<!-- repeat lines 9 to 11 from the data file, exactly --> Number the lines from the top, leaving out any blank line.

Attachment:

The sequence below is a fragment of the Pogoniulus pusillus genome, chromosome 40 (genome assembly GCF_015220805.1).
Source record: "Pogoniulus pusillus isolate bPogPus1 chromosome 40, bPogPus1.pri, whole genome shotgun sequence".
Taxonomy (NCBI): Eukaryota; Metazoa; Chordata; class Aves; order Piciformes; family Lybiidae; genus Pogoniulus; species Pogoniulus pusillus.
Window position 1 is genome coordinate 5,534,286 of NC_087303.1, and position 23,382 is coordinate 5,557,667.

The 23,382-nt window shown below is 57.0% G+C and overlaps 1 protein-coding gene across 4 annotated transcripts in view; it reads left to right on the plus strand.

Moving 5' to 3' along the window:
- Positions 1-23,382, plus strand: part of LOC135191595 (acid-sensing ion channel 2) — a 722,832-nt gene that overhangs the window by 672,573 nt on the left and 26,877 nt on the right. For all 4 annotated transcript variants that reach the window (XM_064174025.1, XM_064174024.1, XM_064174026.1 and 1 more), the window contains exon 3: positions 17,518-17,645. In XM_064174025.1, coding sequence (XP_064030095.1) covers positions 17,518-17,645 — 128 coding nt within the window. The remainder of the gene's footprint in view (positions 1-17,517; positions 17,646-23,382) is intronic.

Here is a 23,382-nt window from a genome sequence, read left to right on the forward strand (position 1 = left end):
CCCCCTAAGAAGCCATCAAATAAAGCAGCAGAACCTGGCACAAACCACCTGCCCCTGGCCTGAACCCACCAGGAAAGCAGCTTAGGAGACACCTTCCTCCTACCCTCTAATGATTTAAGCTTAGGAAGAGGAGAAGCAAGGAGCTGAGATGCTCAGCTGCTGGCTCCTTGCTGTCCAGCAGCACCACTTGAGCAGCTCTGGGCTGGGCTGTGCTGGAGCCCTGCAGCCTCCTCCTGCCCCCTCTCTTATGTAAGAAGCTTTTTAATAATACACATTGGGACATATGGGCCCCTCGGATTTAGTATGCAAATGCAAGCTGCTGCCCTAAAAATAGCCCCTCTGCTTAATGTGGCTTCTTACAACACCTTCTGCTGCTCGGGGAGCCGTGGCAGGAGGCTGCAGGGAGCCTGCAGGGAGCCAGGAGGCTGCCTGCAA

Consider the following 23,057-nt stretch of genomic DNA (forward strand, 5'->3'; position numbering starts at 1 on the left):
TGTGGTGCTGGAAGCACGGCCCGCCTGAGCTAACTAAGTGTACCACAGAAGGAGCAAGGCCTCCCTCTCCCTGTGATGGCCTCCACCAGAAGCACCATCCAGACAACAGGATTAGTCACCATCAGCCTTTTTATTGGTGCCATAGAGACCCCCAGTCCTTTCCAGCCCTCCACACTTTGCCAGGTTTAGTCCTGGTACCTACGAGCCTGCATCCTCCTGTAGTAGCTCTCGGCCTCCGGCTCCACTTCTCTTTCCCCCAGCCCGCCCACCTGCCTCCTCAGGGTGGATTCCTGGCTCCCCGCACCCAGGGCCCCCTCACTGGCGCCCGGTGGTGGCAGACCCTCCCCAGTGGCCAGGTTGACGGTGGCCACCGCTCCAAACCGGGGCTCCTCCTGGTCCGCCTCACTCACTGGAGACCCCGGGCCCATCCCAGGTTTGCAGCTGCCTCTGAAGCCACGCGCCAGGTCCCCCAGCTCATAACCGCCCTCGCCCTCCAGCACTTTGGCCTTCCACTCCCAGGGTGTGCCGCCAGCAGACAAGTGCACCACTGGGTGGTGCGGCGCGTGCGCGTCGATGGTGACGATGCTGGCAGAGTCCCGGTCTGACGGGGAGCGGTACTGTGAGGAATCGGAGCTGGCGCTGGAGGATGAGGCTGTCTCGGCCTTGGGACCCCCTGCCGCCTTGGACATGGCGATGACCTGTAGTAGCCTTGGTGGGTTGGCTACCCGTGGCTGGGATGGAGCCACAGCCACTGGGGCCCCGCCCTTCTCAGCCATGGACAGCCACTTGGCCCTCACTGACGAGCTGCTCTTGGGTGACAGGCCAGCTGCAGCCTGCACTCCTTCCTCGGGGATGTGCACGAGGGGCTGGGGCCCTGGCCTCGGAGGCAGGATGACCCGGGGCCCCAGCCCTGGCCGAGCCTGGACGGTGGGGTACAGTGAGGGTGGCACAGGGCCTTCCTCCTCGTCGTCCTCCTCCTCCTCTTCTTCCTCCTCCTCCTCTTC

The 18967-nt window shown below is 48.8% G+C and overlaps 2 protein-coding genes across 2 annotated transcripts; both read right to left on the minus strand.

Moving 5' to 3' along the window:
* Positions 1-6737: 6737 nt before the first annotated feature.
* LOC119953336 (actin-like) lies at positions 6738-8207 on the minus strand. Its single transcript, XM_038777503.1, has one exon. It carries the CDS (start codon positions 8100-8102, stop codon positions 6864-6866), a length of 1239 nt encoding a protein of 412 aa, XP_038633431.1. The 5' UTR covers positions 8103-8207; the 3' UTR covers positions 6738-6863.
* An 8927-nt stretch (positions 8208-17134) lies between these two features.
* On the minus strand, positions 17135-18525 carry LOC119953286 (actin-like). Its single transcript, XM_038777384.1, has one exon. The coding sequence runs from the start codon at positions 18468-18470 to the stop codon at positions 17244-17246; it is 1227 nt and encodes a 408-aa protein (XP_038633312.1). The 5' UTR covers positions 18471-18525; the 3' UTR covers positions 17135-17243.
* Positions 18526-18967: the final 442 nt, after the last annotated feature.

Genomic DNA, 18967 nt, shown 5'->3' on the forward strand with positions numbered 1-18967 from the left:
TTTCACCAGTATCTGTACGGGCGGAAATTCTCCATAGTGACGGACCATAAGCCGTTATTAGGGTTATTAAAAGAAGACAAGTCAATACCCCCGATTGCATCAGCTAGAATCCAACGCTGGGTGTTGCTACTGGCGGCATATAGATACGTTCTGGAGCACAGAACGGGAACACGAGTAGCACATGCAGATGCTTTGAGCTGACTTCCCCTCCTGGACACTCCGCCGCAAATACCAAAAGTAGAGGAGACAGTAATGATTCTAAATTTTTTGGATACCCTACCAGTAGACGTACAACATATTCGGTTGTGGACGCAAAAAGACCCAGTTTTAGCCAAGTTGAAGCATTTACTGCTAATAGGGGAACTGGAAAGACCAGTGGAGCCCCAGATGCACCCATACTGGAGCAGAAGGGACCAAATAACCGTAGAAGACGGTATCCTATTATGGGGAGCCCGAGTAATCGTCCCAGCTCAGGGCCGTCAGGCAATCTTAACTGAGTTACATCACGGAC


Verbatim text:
CCCCCTAAGAAGCCATCAAATAAAGCAGCAGAACCTGGCACAAACCACCTGCCCCTGGCCTGAACCCACCAGGAAAGCAGCTTAGGAGACACCTTCCTCCTACCCTCTAATGATTTAAGCTTAGGAAGAGGAGAAGCAAGGAGCTGAGATGCTCAGCTGCTGGCTCCTTGCTGTCCAGCAGCACCACTTGAGCAGCTCTGGGCTGGGCTGTGCTGGAGCCCTGCAGCCTCCTCCTGCCCCCTCTCTTATGTAAGAAGCTTTTTAATAATACACATTGGGACATATGGGCCCCTCGGATTTAGTATGCAAATGCAAGCTGCTGCCCTAAAAATAGCCCCTCTGCTTAATGTGGCTTCTTACAACACCTTCTGCTGCTCGGGGAGCCGTGGCAGGAGGCTGCAGGGAGCCTGCAGGGAGCCAGGAGGCTGCCTGCAA

Consider the following 23,057-nt stretch of genomic DNA (forward strand, 5'->3'; position numbering starts at 1 on the left):
TGTGGTGCTGGAAGCACGGCCCGCCTGAGCTAACTAAGTGTACCACAGAAGGAGCAAGGCCTCCCTCTCCCTGTGATGGCCTCCACCAGAAGCACCATCCAGACAACAGGATTAGTCACCATCAGCCTTTTTATTGGTGCCATAGAGACCCCCAGTCCTTTCCAGCCCTCCACACTTTGCCAGGTTTAGTCCTGGTACCTACGAGCCTGCATCCTCCTGTAGTAGCTCTCGGCCTCCGGCTCCACTTCTCTTTCCCCCAGCCCGCCCACCTGCCTCCTCAGGGTGGATTCCTGGCTCCCCGCACCCAGGGCCCCCTCACTGGCGCCCGGTGGTGGCAGACCCTCCCCAGTGGCCAGGTTGACGGTGGCCACCGCTCCAAACCGGGGCTCCTCCTGGTCCGCCTCACTCACTGGAGACCCCGGGCCCATCCCAGGTTTGCAGCTGCCTCTGAAGCCACGCGCCAGGTCCCCCAGCTCATAACCGCCCTCGCCCTCCAGCACTTTGGCCTTCCACTCCCAGGGTGTGCCGCCAGCAGACAAGTGCACCACTGGGTGGTGCGGCGCGTGCGCGTCGATGGTGACGATGCTGGCAGAGTCCCGGTCTGACGGGGAGCGGTACTGTGAGGAATCGGAGCTGGCGCTGGAGGATGAGGCTGTCTCGGCCTTGGGACCCCCTGCCGCCTTGGACATGGCGATGACCTGTAGTAGCCTTGGTGGGTTGGCTACCCGTGGCTGGGATGGAGCCACAGCCACTGGGGCCCCGCCCTTCTCAGCCATGGACAGCCACTTGGCCCTCACTGACGAGCTGCTCTTGGGTGACAGGCCAGCTGCAGCCTGCACTCCTTCCTCGGGGATGTGCACGAGGGGCTGGGGCCCTGGCCTCGGAGGCAGGATGACCCGGGGCCCCAGCCCTGGCCGAGCCTGGACGGTGGGGTACAGTGAGGGTGGCACAGGGCCTTCCTCCTCGTCGTCCTCCTCCTCCTCTTCTTCCTCCTCCTCCTCTTC